Biology, ’49 and M.S., ’50
Edward Osborne Wilson is an American biologist, researcher (sociobiology, biodiversity, island biogeography), theorist, naturalist and author. His biological specialty is myrmecology, or the study of ants, on which he is considered to be the world’s leading expert. Wilson is known for his scientific career, his role as “the father of sociobiology” and “the father of biodiversity,” his environmental advocacy, and his secular-humanist and deist ideas pertaining to religious and ethical matters.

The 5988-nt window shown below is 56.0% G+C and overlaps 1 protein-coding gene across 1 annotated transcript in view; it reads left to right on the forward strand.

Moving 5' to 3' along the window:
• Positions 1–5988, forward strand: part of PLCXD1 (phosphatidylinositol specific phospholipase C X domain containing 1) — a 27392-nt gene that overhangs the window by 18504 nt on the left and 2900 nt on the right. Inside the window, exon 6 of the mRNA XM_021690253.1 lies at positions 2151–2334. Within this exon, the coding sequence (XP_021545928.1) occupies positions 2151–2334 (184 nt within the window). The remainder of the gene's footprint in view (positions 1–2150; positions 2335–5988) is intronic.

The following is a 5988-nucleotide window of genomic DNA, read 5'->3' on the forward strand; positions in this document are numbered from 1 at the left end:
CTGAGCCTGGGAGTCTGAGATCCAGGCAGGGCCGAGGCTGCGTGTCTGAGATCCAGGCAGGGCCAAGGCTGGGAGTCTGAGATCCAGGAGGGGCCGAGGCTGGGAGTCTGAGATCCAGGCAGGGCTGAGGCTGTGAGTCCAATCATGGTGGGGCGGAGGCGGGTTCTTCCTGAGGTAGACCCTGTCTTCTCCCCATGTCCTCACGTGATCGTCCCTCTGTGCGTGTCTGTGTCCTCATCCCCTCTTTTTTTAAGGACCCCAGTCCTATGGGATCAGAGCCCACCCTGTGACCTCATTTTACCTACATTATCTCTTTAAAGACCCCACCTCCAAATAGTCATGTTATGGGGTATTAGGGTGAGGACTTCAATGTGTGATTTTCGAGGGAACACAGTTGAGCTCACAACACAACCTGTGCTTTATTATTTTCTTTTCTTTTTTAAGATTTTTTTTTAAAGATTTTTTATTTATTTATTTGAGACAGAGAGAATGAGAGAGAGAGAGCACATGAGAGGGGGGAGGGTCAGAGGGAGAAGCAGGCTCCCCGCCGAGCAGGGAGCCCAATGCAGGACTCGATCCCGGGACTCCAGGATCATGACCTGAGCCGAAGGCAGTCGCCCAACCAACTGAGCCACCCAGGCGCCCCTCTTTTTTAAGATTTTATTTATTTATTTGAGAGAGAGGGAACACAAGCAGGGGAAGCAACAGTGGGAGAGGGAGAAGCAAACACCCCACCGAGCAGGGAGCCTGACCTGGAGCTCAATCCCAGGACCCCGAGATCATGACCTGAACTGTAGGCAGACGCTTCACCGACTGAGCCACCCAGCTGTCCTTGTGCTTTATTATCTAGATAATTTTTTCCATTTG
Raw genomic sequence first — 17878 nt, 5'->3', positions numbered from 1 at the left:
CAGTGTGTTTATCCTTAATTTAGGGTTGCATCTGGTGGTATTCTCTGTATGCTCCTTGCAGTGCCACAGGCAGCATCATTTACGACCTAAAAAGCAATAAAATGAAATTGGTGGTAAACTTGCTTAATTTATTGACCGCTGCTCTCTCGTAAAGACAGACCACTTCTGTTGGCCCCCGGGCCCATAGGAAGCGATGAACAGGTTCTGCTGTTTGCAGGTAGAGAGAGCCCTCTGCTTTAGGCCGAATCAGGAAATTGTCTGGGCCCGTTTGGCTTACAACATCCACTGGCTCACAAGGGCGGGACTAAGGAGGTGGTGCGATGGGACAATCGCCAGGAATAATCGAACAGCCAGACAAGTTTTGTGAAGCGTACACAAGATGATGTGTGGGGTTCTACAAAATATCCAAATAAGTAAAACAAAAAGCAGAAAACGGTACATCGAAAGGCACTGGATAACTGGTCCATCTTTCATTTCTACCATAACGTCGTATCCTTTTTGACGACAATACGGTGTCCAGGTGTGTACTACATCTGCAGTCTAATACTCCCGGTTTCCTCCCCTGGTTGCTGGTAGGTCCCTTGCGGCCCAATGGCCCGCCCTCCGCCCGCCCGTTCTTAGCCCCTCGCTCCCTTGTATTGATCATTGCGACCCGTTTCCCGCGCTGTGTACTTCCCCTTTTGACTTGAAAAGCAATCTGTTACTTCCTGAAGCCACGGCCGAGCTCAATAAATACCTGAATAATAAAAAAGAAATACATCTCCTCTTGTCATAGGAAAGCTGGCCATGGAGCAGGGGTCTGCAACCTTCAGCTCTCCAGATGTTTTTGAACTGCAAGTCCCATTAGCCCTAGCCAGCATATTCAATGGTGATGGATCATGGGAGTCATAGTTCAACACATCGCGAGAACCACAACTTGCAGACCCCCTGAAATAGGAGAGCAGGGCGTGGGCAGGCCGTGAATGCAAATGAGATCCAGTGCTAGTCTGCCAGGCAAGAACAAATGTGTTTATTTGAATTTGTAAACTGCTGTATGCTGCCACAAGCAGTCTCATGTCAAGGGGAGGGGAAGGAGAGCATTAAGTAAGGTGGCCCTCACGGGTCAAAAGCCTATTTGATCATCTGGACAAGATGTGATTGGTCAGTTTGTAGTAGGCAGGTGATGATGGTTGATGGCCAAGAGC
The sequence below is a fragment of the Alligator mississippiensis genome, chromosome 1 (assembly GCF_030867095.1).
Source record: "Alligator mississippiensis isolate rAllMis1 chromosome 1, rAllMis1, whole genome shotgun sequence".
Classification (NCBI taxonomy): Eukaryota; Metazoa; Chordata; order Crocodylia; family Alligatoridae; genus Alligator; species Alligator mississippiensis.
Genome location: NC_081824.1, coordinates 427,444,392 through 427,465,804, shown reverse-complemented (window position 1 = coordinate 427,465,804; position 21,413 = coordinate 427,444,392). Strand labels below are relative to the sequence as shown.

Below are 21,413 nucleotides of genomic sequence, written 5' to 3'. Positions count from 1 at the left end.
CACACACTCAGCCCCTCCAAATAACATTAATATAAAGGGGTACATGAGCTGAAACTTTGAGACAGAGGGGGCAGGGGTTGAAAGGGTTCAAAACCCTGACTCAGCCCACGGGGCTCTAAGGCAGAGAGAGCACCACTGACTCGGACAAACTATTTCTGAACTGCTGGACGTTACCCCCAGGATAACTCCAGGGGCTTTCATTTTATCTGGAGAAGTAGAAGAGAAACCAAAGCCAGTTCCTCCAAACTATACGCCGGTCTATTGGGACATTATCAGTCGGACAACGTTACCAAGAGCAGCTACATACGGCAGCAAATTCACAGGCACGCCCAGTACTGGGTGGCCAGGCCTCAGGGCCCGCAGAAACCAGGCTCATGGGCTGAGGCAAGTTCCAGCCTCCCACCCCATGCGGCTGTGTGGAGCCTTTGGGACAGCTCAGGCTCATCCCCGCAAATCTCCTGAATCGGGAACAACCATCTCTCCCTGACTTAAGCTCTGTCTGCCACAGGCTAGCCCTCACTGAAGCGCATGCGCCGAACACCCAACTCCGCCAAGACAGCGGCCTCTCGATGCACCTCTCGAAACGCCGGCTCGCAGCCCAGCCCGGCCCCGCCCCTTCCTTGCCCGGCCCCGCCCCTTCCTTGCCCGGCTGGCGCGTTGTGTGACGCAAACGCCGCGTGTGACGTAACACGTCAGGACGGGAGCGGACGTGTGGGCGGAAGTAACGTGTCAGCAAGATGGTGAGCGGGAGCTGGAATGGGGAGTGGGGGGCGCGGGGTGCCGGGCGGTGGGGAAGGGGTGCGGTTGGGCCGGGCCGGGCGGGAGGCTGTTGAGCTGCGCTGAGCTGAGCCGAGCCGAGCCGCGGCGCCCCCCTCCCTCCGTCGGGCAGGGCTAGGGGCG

Among his greatest contributions to ecological theory is the theory of island biogeography, which he developed in collaboration with the mathematical ecologist Robert MacArthur, which is seen as the foundation of the development of conservation area design, as well as the unified neutral theory of biodiversity of Stephen Hubbell. He has a bachelor’s and master’s degree from UA. He is a two-time winner of the Pulitzer Prize for General Nonfiction (for On Human Nature in 1979 and The Ants in 1991) and a New York Times bestseller for The Social Conquest of Earth, Letters to a Young Scientist and The Meaning of Human Existence.